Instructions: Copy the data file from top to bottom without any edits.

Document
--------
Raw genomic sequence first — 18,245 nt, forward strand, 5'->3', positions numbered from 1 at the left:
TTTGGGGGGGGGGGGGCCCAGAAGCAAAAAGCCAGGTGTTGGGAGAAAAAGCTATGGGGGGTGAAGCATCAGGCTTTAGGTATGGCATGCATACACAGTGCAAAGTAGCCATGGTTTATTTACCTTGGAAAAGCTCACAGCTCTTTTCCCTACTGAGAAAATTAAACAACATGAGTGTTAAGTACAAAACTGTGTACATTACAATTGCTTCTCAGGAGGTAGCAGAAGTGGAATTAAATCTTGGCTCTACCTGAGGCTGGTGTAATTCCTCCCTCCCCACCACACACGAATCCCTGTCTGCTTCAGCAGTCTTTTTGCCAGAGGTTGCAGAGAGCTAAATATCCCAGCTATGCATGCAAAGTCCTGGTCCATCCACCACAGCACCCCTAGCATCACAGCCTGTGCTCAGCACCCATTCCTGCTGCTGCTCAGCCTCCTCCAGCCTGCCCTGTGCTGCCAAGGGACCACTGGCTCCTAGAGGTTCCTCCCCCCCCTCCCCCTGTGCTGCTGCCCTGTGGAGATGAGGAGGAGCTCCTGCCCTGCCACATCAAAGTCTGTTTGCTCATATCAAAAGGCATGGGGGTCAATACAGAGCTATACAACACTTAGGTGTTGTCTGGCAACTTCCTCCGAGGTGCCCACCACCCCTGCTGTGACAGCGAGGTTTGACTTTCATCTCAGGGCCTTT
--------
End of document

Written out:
Raw genomic sequence first — 18,245 nt, forward strand, 5'->3', positions numbered from 1 at the left:
TTTGGGGGGGGGGGGGCCCAGAAGCAAAAAGCCAGGTGTTGGGAGAAAAAGCTATGGGGGGTGAAGCATCAGGCTTTAGGTATGGCATGCATACACAGTGCAAAGTAGCCATGGTTTATTTACCTTGGAAAAGCTCACAGCTCTTTTCCCTACTGAGAAAATTAAACAACATGAGTGTTAAGTACAAAACTGTGTACATTACAATTGCTTCTCAGGAGGTAGCAGAAGTGGAATTAAATCTTGGCTCTACCTGAGGCTGGTGTAATTCCTCCCTCCCCACCACACACGAATCCCTGTCTGCTTCAGCAGTCTTTTTGCCAGAGGTTGCAGAGAGCTAAATATCCCAGCTATGCATGCAAAGTCCTGGTCCATCCACCACAGCACCCCTAGCATCACAGCCTGTGCTCAGCACCCATTCCTGCTGCTGCTCAGCCTCCTCCAGCCTGCCCTGTGCTGCCAAGGGACCACTGGCTCCTAGAGGTTCCTCCCCCCCCTCCCCCTGTGCTGCTGCCCTGTGGAGATGAGGAGGAGCTCCTGCCCTGCCACATCAAAGTCTGTTTGCTCATATCAAAAGGCATGGGGGTCAATACAGAGCTATACAACACTTAGGTGTTGTCTGGCAACTTCCTCCGAGGTGCCCACCACCCCTGCTGTGACAGCGAGGTTTGACTTTCATCTCAGGGCCTTT